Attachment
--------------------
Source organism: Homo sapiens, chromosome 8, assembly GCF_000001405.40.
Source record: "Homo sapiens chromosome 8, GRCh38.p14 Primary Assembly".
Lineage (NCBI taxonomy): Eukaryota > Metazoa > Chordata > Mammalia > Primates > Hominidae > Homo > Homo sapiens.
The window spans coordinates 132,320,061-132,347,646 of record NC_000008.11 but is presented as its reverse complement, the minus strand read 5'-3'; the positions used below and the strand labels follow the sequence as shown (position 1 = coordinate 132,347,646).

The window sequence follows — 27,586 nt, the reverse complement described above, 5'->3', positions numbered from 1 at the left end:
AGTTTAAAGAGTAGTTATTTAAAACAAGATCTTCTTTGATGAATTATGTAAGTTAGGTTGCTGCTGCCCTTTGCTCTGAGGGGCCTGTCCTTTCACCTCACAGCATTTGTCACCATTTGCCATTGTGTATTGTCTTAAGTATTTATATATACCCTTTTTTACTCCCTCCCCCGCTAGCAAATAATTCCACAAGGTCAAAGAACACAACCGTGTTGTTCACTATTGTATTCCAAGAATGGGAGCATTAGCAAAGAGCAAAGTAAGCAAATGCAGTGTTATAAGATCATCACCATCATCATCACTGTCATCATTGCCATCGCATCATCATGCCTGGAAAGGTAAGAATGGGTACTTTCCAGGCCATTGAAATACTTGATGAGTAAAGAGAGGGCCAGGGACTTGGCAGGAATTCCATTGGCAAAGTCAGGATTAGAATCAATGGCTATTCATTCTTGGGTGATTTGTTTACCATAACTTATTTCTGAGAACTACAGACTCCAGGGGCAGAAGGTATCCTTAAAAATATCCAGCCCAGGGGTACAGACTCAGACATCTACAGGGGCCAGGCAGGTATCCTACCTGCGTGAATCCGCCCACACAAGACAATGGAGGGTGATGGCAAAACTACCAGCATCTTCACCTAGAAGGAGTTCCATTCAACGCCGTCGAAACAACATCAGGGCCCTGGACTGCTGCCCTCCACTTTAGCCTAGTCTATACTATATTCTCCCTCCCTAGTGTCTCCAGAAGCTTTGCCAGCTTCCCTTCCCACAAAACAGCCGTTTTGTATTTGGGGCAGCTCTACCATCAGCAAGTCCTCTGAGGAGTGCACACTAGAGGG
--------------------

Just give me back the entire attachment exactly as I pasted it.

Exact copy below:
Source organism: Homo sapiens, chromosome 8, assembly GCF_000001405.40.
Source record: "Homo sapiens chromosome 8, GRCh38.p14 Primary Assembly".
Lineage (NCBI taxonomy): Eukaryota > Metazoa > Chordata > Mammalia > Primates > Hominidae > Homo > Homo sapiens.
The window spans coordinates 132,320,061-132,347,646 of record NC_000008.11 but is presented as its reverse complement, the minus strand read 5'-3'; the positions used below and the strand labels follow the sequence as shown (position 1 = coordinate 132,347,646).

The window sequence follows — 27,586 nt, the reverse complement described above, 5'->3', positions numbered from 1 at the left end:
AGTTTAAAGAGTAGTTATTTAAAACAAGATCTTCTTTGATGAATTATGTAAGTTAGGTTGCTGCTGCCCTTTGCTCTGAGGGGCCTGTCCTTTCACCTCACAGCATTTGTCACCATTTGCCATTGTGTATTGTCTTAAGTATTTATATATACCCTTTTTTACTCCCTCCCCCGCTAGCAAATAATTCCACAAGGTCAAAGAACACAACCGTGTTGTTCACTATTGTATTCCAAGAATGGGAGCATTAGCAAAGAGCAAAGTAAGCAAATGCAGTGTTATAAGATCATCACCATCATCATCACTGTCATCATTGCCATCGCATCATCATGCCTGGAAAGGTAAGAATGGGTACTTTCCAGGCCATTGAAATACTTGATGAGTAAAGAGAGGGCCAGGGACTTGGCAGGAATTCCATTGGCAAAGTCAGGATTAGAATCAATGGCTATTCATTCTTGGGTGATTTGTTTACCATAACTTATTTCTGAGAACTACAGACTCCAGGGGCAGAAGGTATCCTTAAAAATATCCAGCCCAGGGGTACAGACTCAGACATCTACAGGGGCCAGGCAGGTATCCTACCTGCGTGAATCCGCCCACACAAGACAATGGAGGGTGATGGCAAAACTACCAGCATCTTCACCTAGAAGGAGTTCCATTCAACGCCGTCGAAACAACATCAGGGCCCTGGACTGCTGCCCTCCACTTTAGCCTAGTCTATACTATATTCTCCCTCCCTAGTGTCTCCAGAAGCTTTGCCAGCTTCCCTTCCCACAAAACAGCCGTTTTGTATTTGGGGCAGCTCTACCATCAGCAAGTCCTCTGAGGAGTGCACACTAGAGGG